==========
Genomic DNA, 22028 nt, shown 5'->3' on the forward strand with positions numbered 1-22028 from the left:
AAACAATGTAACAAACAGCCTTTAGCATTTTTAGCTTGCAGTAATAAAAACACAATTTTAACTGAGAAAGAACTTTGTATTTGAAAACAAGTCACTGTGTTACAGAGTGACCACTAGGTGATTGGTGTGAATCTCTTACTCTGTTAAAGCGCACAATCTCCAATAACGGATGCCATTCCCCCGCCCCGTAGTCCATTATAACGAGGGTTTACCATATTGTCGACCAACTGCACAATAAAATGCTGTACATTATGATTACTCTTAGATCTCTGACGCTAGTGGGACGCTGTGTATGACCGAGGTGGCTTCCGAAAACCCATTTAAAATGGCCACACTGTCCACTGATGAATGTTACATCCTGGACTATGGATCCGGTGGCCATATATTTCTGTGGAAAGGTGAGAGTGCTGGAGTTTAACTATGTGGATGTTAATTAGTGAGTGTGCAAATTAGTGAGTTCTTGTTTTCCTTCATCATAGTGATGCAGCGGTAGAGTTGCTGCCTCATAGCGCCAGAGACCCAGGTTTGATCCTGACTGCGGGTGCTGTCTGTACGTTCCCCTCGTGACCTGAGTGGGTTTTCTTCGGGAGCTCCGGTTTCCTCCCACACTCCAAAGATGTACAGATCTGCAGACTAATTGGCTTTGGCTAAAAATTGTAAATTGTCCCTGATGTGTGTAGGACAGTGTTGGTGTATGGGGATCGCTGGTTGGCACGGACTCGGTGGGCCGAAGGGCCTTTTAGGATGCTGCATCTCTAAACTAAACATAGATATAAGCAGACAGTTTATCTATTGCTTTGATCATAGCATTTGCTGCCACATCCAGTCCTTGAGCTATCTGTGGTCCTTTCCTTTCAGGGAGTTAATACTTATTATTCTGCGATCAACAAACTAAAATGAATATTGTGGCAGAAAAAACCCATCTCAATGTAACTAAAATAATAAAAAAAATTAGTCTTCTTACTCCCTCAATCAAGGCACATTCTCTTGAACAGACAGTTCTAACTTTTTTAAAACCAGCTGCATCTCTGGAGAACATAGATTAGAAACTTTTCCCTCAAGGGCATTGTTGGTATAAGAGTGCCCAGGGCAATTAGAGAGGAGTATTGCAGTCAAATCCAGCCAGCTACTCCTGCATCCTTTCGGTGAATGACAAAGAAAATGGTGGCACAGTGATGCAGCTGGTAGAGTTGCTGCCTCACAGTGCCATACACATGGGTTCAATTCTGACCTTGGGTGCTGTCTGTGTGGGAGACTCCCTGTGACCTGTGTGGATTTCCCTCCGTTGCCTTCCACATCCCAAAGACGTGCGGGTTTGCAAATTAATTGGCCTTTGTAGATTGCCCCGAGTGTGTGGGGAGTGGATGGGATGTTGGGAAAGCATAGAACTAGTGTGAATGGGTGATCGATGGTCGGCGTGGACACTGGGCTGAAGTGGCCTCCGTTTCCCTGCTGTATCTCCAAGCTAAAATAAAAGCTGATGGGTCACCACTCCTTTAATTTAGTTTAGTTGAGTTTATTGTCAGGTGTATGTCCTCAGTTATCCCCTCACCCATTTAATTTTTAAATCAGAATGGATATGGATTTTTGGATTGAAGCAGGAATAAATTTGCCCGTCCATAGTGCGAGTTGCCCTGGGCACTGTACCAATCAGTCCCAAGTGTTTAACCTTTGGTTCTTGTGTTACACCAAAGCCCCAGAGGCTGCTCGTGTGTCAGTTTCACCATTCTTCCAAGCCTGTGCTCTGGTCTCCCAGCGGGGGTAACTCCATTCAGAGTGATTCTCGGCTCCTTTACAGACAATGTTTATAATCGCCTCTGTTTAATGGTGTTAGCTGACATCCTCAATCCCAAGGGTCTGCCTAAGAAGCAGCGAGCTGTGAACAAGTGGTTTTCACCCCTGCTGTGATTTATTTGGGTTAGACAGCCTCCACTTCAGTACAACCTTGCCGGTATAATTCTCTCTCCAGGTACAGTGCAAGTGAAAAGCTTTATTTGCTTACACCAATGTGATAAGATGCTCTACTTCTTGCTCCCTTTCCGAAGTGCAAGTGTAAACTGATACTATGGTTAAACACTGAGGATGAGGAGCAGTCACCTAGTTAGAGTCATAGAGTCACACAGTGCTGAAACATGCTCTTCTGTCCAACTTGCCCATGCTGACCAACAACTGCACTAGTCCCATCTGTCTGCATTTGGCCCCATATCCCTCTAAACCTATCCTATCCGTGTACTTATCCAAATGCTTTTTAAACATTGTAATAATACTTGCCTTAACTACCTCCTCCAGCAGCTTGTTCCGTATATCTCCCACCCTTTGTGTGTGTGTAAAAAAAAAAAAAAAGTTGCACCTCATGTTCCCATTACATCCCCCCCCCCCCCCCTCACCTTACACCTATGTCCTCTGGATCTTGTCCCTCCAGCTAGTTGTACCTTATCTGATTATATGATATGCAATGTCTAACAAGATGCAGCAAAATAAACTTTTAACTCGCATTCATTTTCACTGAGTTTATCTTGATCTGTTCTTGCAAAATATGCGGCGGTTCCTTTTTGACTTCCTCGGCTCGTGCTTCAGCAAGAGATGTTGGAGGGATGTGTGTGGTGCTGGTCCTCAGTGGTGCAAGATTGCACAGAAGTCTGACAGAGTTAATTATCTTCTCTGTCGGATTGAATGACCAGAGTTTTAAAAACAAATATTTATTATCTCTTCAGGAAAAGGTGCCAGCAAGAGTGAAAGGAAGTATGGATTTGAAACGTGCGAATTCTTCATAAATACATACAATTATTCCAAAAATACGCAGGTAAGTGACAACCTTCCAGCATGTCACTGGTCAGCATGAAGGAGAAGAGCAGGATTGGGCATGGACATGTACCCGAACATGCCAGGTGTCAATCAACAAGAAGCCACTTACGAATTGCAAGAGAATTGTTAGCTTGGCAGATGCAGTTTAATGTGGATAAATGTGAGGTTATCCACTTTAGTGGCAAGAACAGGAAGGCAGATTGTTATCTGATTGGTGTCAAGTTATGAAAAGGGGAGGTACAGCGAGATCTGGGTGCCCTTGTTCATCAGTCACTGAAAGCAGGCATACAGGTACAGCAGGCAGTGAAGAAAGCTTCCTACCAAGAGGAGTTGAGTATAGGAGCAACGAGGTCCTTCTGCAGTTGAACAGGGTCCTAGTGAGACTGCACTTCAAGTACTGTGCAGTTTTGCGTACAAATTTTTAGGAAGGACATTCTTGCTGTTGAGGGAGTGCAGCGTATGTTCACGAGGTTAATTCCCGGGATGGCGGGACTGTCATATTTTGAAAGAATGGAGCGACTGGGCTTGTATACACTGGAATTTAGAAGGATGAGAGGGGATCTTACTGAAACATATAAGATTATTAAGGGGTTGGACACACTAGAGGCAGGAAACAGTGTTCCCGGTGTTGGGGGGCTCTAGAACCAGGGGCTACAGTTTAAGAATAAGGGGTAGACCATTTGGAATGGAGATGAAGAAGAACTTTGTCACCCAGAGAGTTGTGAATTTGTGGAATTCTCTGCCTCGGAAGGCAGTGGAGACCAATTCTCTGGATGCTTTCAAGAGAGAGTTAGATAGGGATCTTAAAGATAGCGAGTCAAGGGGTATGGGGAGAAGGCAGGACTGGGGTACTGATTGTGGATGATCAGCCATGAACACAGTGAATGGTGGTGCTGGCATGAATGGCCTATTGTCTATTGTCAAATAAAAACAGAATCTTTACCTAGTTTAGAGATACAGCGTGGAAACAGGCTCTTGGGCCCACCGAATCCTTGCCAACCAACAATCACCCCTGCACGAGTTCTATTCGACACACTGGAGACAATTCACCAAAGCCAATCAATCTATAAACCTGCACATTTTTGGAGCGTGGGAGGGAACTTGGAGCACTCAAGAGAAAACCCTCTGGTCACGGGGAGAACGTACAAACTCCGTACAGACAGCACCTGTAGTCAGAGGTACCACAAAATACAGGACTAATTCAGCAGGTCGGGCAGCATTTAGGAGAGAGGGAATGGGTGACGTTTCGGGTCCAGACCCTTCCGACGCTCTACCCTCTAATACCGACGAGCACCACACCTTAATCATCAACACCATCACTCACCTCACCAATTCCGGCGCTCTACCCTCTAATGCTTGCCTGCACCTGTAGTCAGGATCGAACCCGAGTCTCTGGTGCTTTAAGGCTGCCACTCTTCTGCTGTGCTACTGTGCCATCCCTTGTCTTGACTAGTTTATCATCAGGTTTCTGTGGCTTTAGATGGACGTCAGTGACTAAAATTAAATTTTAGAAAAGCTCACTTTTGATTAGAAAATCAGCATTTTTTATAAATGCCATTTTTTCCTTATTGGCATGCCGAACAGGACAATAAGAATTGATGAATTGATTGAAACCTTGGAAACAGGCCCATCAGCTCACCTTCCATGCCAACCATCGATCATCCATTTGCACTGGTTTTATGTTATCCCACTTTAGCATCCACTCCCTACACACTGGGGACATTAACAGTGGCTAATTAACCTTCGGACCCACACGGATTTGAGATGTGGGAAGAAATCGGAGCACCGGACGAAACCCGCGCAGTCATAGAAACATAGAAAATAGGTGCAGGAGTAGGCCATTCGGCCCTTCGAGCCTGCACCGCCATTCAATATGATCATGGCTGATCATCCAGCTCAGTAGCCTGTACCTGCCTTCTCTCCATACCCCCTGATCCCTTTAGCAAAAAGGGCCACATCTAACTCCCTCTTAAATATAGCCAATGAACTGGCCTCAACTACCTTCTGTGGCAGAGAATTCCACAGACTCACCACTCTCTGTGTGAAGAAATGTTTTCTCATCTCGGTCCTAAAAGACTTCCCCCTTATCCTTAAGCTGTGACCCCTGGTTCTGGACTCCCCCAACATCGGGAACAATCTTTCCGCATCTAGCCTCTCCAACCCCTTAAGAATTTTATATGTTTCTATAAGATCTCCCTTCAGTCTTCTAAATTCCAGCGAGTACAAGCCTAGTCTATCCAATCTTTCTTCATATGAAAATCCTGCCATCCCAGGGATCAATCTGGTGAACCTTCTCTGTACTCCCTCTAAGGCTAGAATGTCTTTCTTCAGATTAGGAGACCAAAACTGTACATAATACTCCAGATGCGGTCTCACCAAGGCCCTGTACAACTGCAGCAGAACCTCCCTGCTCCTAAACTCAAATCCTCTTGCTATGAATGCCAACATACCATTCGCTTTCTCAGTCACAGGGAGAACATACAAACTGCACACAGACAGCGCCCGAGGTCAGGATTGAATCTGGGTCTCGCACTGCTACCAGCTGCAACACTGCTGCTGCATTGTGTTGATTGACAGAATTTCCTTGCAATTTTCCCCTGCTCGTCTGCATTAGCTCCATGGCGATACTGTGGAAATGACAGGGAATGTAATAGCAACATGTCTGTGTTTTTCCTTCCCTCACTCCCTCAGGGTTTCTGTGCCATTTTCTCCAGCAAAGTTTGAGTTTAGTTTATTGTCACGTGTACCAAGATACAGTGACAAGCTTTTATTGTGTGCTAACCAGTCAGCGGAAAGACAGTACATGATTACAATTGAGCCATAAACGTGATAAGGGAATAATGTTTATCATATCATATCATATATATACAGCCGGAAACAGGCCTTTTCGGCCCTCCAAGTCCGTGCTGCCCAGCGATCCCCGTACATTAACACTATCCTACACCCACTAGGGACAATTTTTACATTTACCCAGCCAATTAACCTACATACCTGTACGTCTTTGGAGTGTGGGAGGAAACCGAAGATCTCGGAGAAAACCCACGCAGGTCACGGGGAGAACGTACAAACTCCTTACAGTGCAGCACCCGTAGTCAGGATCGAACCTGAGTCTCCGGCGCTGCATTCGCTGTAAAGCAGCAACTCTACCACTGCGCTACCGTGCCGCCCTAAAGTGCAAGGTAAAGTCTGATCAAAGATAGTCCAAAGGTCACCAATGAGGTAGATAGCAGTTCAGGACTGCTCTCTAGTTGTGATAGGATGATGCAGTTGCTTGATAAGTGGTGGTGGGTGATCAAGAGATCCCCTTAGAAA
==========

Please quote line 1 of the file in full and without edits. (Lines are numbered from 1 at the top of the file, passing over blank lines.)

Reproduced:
Genomic DNA, 22028 nt, shown 5'->3' on the forward strand with positions numbered 1-22028 from the left: